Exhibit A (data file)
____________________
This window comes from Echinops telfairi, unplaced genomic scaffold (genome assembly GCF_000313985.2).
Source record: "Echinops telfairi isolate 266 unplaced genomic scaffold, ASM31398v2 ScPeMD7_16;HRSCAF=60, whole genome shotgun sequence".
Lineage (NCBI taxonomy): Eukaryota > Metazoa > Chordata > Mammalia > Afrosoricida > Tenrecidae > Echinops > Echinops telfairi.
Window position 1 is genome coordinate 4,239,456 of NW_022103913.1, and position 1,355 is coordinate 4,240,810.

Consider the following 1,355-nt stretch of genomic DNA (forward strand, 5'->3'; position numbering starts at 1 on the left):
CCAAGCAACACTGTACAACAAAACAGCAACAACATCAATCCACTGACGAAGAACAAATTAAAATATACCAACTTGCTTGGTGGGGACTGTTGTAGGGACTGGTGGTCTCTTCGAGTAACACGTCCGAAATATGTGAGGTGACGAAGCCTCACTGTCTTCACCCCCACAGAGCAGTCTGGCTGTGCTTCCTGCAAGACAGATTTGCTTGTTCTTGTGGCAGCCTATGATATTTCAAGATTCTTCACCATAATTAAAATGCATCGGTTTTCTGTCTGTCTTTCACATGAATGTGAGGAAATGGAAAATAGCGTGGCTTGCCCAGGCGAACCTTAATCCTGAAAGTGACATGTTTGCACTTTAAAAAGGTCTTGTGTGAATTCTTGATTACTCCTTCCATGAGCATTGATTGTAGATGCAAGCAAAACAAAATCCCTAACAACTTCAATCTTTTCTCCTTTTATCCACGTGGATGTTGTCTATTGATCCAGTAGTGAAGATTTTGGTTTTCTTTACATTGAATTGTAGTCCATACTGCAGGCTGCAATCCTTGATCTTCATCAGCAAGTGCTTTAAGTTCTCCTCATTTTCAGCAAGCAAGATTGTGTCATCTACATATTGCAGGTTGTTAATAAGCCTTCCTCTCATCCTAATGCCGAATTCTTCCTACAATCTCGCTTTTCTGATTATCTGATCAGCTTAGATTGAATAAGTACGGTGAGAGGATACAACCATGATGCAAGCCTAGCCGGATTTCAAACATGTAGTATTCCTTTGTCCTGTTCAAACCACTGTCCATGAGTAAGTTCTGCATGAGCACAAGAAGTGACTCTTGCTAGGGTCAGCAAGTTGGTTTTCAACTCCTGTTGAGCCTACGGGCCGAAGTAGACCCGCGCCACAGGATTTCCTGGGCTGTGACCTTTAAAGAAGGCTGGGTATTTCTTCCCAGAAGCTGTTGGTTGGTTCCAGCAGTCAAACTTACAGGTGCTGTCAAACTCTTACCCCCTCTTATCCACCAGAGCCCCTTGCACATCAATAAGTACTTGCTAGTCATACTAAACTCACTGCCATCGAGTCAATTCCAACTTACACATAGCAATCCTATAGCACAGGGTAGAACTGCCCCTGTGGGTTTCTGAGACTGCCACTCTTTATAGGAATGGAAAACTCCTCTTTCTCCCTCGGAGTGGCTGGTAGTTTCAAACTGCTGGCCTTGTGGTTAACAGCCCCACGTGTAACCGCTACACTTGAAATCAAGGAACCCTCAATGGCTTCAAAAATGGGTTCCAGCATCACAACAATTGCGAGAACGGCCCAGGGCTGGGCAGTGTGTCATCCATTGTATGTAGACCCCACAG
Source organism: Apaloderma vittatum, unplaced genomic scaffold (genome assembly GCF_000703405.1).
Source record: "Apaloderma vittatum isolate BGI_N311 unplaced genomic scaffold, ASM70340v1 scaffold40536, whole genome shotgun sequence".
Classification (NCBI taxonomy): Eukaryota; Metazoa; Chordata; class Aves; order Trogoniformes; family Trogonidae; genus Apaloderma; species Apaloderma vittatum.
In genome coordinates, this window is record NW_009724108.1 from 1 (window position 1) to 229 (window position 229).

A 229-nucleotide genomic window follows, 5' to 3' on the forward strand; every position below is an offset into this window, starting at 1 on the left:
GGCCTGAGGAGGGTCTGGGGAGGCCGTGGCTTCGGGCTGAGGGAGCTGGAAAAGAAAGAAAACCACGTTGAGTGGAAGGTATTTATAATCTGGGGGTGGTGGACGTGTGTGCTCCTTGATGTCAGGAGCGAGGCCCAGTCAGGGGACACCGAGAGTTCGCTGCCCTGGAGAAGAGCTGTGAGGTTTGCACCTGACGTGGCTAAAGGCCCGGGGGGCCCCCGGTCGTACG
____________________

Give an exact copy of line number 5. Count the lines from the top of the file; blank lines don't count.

Consider the following 1,355-nt stretch of genomic DNA (forward strand, 5'->3'; position numbering starts at 1 on the left):